Hospitals are now conducting wealth screenings with software that culls public data to see which patients are most likely to donate to the healthcare organization, The New York Times reported. The practice is increasingly common across hospitals, particularly large systems.
When these patients are identified, they may receive a visit from a hospital executive and even extra amenities, “like a bathrobe or a nicer waiting area for their families,” the NYT reported. Hospitals also target patients who express gratitude for their care.
While not illegal, the practice, called grateful patient programs, helps supplement income stream from private and public insurance programs and other funds raised. In fact, a 2013 federal law made it easier for hospitals to target their patients for donations, and few patients are aware they can decline to be solicited. Nationwide, hospital donations reached $10.4 billion in 2017, according to the report.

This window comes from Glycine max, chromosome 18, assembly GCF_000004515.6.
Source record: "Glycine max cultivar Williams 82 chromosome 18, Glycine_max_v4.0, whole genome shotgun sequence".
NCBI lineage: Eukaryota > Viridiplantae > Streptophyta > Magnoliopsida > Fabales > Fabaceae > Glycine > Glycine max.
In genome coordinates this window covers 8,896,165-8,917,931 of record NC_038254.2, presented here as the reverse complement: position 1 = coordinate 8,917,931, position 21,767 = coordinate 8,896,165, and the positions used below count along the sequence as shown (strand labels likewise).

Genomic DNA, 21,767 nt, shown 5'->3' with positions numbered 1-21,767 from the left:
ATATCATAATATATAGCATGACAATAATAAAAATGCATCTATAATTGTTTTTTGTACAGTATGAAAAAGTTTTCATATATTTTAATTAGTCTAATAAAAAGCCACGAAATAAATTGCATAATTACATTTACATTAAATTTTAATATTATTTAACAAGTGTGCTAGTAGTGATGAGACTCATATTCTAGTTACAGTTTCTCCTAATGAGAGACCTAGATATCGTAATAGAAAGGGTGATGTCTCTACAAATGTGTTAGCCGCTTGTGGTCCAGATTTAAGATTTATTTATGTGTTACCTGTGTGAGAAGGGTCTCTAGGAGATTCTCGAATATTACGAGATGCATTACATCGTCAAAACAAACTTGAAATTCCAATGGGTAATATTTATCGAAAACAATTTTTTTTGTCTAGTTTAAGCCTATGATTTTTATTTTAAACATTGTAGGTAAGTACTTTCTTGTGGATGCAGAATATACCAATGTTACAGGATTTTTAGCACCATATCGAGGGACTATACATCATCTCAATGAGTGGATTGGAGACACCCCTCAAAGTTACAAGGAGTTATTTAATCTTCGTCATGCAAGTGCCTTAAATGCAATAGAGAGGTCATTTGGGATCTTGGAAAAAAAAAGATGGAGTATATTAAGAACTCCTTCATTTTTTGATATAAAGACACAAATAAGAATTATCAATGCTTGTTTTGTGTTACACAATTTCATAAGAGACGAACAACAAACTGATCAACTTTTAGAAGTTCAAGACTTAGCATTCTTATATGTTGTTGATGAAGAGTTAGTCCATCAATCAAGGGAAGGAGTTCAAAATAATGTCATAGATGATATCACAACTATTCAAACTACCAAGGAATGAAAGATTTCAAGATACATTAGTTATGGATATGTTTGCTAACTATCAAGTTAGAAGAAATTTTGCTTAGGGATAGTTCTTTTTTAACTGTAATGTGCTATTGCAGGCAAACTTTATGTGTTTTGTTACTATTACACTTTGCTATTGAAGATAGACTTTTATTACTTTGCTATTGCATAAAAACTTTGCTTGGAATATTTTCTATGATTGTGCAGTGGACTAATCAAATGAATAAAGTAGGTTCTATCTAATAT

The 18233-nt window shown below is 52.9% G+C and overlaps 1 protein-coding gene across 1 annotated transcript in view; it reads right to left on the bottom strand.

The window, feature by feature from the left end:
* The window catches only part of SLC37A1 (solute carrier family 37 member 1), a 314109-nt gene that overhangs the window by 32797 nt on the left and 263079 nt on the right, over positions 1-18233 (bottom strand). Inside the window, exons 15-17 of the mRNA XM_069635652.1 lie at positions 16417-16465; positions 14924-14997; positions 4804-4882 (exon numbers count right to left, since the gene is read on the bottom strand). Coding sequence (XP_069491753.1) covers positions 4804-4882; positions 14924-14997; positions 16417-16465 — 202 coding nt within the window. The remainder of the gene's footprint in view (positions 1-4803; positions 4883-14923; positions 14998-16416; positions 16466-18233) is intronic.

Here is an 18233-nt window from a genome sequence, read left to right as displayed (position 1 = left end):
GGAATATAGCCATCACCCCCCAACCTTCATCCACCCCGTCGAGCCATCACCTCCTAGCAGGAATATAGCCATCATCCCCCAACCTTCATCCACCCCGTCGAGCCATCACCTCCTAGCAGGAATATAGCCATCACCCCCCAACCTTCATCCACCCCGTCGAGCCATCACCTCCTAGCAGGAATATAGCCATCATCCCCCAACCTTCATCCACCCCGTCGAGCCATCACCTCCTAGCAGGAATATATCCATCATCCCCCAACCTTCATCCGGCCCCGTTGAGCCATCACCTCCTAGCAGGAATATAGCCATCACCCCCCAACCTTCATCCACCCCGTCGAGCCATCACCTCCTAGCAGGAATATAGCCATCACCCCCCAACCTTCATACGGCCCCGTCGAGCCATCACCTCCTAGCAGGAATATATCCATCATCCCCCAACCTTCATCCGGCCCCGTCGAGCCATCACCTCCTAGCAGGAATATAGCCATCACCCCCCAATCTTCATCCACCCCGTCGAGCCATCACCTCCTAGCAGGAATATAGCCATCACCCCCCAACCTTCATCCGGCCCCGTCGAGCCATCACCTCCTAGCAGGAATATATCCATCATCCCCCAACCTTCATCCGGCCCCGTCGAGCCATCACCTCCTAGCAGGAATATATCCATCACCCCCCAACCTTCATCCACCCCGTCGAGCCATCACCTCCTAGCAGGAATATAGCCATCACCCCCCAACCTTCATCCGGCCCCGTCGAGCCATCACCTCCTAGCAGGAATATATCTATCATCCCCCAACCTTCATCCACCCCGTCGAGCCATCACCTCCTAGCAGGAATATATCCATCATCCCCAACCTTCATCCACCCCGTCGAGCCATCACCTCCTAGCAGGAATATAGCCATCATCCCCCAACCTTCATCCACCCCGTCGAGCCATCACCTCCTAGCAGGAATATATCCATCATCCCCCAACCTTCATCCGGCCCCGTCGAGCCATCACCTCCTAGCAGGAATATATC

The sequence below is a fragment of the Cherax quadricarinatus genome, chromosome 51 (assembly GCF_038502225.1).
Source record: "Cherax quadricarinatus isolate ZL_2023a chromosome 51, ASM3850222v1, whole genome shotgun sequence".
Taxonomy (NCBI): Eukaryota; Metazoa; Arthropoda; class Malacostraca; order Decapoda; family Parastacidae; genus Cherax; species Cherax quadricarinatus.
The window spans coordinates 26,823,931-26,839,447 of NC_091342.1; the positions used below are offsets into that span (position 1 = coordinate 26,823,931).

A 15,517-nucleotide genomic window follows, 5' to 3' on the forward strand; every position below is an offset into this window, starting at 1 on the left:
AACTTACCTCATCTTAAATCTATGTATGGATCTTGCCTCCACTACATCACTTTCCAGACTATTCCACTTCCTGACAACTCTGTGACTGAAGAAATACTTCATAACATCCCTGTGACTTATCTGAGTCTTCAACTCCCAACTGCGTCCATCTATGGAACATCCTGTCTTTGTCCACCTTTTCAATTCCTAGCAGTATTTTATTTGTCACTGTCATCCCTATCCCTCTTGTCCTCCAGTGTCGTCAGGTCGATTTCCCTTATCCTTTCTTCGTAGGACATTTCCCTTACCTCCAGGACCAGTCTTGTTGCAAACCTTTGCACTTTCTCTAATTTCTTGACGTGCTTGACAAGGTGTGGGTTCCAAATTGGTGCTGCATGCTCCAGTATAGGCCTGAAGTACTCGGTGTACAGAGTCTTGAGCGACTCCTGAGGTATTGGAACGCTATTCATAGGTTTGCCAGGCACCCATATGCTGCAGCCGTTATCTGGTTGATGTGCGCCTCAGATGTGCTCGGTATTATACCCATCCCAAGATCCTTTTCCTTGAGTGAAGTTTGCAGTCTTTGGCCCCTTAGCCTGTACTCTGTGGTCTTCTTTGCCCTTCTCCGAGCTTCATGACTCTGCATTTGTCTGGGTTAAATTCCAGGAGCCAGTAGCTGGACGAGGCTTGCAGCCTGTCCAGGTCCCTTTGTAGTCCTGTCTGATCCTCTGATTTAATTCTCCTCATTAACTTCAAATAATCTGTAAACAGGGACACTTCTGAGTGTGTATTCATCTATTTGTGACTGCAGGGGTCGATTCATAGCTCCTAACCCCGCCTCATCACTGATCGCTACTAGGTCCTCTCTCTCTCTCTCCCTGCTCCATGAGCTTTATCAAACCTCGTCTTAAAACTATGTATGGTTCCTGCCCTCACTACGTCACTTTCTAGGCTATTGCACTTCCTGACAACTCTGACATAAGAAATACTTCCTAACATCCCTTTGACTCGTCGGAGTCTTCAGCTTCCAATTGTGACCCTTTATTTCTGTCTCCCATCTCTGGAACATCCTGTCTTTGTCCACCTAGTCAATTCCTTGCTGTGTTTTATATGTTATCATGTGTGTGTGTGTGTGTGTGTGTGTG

Concerns have arisen that the practice could influence doctors to treat patients differently if they've donated.
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